If anyone read the last reviews, I will repeat the section on what determines a "prospect". If you are already familiar with the process, skip down to the section that begins to analyze the position players. When doing these types of analysis, as rudimentary as they are, if you are only looking at statistics as opposed to actually scouting the players in person, one is looking for a separation, something that indicates the player will have the capacity to develop into a major league player. The three main criteria that form the basis of this analysis usually look for the following indicators:

(1) Tools - This can loosely be defined for position players as the ability to run, field, throw, hit and hit with power. Typically for position players, someone needs to be a plus player in at least one category to make it in the major leagues. For pitchers it can be a variety of components, velocity, control, ERA, strikeouts; something that indicates the pitcher is able to dominate the competition. Control is important but velocity tends to get greater weight. If a pitcher can harness outstanding velocity, he may have a chance at a major league career. Very few pitchers can advance without a decent fastball.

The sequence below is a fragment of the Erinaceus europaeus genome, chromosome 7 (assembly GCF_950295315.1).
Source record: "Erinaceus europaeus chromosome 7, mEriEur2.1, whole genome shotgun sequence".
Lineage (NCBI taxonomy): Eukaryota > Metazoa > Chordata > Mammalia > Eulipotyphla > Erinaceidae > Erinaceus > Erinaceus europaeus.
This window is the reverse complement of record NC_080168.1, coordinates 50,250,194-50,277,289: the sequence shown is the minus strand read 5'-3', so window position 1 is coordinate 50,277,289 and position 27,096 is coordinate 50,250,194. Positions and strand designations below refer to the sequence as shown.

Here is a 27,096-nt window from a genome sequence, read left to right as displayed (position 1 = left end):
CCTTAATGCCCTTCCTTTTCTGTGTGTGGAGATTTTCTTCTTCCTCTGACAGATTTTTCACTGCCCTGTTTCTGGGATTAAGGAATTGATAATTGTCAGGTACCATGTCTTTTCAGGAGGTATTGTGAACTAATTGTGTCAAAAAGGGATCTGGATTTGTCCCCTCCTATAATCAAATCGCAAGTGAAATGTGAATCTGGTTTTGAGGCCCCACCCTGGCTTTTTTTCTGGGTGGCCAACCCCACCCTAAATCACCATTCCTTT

(2) Performance - The easiest one to evaluate. How well the player actually performed in their league. Someone can have all the "tools" in the world, but as the player advances higher in the minor league system his actual performance becomes more important than his actual potential. Performance is the main criteria at AA or AAA level, as compared to the lower minors.

(3) Age - Age is an indicator of how well the player does against the competition that he is facing. A 19 year old hitting .310 in the rookie leagues carries far more weight than a 23 year old, with four full seasons of college ball experience, doing the same thing. The younger and more successful a player is, the bigger upside they could possess.

Pitching Prospects - A much better group than the position players. Three legitimate major league prospects emerged in 2003, Cory Stewart, Rusty Tucker and Chris Oxspring. The bad news is that Stewart had the most upside and was included in the Brian Giles trade.